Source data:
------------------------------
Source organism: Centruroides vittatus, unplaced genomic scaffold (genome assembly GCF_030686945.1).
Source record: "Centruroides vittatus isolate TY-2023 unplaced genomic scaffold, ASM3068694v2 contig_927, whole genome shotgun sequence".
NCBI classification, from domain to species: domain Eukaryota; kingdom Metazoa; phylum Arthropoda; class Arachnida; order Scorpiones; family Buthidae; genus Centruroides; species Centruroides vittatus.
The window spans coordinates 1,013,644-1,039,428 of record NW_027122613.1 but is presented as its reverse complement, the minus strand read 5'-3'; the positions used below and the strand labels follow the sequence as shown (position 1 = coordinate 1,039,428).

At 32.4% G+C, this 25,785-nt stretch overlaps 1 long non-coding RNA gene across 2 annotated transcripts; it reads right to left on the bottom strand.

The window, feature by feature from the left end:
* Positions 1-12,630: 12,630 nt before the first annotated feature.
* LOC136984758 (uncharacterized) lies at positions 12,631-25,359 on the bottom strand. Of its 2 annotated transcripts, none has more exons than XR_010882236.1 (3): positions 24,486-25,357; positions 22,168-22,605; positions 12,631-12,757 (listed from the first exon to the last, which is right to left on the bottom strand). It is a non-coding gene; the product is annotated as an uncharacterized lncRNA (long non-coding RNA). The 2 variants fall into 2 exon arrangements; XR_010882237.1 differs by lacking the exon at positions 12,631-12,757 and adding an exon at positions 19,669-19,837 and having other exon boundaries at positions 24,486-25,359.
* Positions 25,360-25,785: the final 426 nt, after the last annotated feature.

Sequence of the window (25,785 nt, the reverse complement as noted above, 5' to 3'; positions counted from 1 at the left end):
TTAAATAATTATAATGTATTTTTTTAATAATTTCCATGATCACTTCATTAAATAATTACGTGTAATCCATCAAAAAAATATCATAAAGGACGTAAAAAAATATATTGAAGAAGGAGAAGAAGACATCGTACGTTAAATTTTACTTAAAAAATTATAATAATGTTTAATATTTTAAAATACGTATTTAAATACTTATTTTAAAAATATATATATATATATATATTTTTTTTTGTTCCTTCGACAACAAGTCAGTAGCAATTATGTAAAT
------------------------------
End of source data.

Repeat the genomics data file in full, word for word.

Source organism: Centruroides vittatus, unplaced genomic scaffold (genome assembly GCF_030686945.1).
Source record: "Centruroides vittatus isolate TY-2023 unplaced genomic scaffold, ASM3068694v2 contig_927, whole genome shotgun sequence".
NCBI classification, from domain to species: domain Eukaryota; kingdom Metazoa; phylum Arthropoda; class Arachnida; order Scorpiones; family Buthidae; genus Centruroides; species Centruroides vittatus.
The window spans coordinates 1,013,644-1,039,428 of record NW_027122613.1 but is presented as its reverse complement, the minus strand read 5'-3'; the positions used below and the strand labels follow the sequence as shown (position 1 = coordinate 1,039,428).

At 32.4% G+C, this 25,785-nt stretch overlaps 1 long non-coding RNA gene across 2 annotated transcripts; it reads right to left on the bottom strand.

The window, feature by feature from the left end:
* Positions 1-12,630: 12,630 nt before the first annotated feature.
* LOC136984758 (uncharacterized) lies at positions 12,631-25,359 on the bottom strand. Of its 2 annotated transcripts, none has more exons than XR_010882236.1 (3): positions 24,486-25,357; positions 22,168-22,605; positions 12,631-12,757 (listed from the first exon to the last, which is right to left on the bottom strand). It is a non-coding gene; the product is annotated as an uncharacterized lncRNA (long non-coding RNA). The 2 variants fall into 2 exon arrangements; XR_010882237.1 differs by lacking the exon at positions 12,631-12,757 and adding an exon at positions 19,669-19,837 and having other exon boundaries at positions 24,486-25,359.
* Positions 25,360-25,785: the final 426 nt, after the last annotated feature.

Sequence of the window (25,785 nt, the reverse complement as noted above, 5' to 3'; positions counted from 1 at the left end):
TTAAATAATTATAATGTATTTTTTTAATAATTTCCATGATCACTTCATTAAATAATTACGTGTAATCCATCAAAAAAATATCATAAAGGACGTAAAAAAATATATTGAAGAAGGAGAAGAAGACATCGTACGTTAAATTTTACTTAAAAAATTATAATAATGTTTAATATTTTAAAATACGTATTTAAATACTTATTTTAAAAATATATATATATATATATATTTTTTTTTGTTCCTTCGACAACAAGTCAGTAGCAATTATGTAAAT